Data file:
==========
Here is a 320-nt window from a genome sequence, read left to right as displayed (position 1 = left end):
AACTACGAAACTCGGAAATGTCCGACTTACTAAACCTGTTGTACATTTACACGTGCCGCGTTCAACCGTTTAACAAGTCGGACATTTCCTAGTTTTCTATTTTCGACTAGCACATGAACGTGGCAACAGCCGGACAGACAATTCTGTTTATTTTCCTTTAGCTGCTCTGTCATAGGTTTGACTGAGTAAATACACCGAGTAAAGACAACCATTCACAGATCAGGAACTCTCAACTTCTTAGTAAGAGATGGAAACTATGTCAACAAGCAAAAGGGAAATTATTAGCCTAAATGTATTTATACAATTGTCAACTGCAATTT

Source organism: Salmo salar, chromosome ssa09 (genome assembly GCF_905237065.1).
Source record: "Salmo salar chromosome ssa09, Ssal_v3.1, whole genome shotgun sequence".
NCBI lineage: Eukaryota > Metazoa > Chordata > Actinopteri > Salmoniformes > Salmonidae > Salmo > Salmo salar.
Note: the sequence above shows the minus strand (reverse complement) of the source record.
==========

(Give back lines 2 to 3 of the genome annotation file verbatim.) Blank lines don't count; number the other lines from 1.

AACTACGAAACTCGGAAATGTCCGACTTACTAAACCTGTTGTACATTTACACGTGCCGCGTTCAACCGTTTAACAAGTCGGACATTTCCTAGTTTTCTATTTTCGACTAGCACATGAACGTGGCAACAGCCGGACAGACAATTCTGTTTATTTTCCTTTAGCTGCTCTGTCATAGGTTTGACTGAGTAAATACACCGAGTAAAGACAACCATTCACAGATCAGGAACTCTCAACTTCTTAGTAAGAGATGGAAACTATGTCAACAAGCAAAAGGGAAATTATTAGCCTAAATGTATTTATACAATTGTCAACTGCAATTT

Source organism: Salmo salar, chromosome ssa09 (genome assembly GCF_905237065.1).